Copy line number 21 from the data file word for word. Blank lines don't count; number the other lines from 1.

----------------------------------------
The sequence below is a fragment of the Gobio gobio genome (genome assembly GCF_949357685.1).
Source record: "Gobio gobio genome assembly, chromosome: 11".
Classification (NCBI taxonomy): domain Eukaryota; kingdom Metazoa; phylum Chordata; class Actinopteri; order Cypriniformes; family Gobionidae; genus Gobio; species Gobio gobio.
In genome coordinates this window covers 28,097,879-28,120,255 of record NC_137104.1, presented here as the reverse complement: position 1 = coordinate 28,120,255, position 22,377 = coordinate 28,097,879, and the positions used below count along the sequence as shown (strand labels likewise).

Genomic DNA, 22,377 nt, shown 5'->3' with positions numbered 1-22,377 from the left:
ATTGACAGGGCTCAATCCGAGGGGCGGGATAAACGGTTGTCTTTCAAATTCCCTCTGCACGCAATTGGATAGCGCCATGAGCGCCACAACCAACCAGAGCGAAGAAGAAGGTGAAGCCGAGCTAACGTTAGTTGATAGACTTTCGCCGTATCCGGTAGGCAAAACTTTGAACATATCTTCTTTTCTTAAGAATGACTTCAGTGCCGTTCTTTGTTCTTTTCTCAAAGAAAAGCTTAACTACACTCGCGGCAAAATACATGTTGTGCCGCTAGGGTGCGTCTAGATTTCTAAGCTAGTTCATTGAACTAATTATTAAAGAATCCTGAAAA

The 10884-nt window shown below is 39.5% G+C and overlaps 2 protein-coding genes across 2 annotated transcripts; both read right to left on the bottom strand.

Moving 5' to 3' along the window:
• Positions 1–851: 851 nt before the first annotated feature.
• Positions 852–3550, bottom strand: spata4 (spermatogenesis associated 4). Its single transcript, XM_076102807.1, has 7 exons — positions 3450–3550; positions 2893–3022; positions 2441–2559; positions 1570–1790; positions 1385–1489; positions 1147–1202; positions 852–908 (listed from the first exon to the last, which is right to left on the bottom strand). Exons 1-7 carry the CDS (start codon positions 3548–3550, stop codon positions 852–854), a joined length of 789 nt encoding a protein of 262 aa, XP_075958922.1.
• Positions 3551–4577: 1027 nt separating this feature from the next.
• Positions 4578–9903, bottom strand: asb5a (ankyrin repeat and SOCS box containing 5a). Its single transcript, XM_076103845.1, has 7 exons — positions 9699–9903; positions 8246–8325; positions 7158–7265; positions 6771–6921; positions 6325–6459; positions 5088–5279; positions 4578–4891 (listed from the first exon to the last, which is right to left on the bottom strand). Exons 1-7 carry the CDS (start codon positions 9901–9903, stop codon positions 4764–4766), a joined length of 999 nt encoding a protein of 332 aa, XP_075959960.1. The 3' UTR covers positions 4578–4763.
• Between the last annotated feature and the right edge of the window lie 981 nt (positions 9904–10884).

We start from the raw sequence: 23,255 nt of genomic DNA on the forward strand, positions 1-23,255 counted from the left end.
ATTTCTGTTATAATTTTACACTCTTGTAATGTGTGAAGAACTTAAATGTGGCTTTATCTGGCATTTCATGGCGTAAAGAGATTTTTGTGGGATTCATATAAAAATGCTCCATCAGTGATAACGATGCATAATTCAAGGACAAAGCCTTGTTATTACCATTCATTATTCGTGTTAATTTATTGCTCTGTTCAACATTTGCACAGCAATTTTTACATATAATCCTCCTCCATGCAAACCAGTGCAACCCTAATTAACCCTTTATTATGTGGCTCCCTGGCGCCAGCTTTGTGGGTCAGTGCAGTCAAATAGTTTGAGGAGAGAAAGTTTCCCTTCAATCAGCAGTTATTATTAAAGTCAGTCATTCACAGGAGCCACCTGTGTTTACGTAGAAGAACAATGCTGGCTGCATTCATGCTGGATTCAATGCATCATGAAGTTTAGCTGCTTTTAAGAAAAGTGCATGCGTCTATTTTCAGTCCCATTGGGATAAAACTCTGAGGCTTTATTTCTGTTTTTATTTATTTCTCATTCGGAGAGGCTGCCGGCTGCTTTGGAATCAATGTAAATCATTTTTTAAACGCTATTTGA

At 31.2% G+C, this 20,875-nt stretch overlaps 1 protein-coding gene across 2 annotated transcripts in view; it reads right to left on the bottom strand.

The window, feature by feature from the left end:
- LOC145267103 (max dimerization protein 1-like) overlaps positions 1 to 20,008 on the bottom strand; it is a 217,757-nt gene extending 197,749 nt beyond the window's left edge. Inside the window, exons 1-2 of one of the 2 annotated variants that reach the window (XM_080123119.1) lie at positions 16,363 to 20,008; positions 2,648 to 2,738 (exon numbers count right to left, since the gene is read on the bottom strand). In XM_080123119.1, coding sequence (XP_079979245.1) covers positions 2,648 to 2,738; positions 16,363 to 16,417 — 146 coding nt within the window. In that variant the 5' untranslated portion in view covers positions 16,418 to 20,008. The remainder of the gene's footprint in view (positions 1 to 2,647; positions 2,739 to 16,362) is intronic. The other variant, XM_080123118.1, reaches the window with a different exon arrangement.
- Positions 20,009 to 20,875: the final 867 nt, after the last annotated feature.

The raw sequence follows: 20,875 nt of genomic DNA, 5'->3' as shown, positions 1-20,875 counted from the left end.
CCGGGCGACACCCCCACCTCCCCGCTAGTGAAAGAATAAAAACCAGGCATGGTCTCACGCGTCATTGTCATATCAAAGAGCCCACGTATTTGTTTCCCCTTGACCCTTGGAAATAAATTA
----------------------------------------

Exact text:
CCGGGCGACACCCCCACCTCCCCGCTAGTGAAAGAATAAAAACCAGGCATGGTCTCACGCGTCATTGTCATATCAAAGAGCCCACGTATTTGTTTCCCCTTGACCCTTGGAAATAAATTA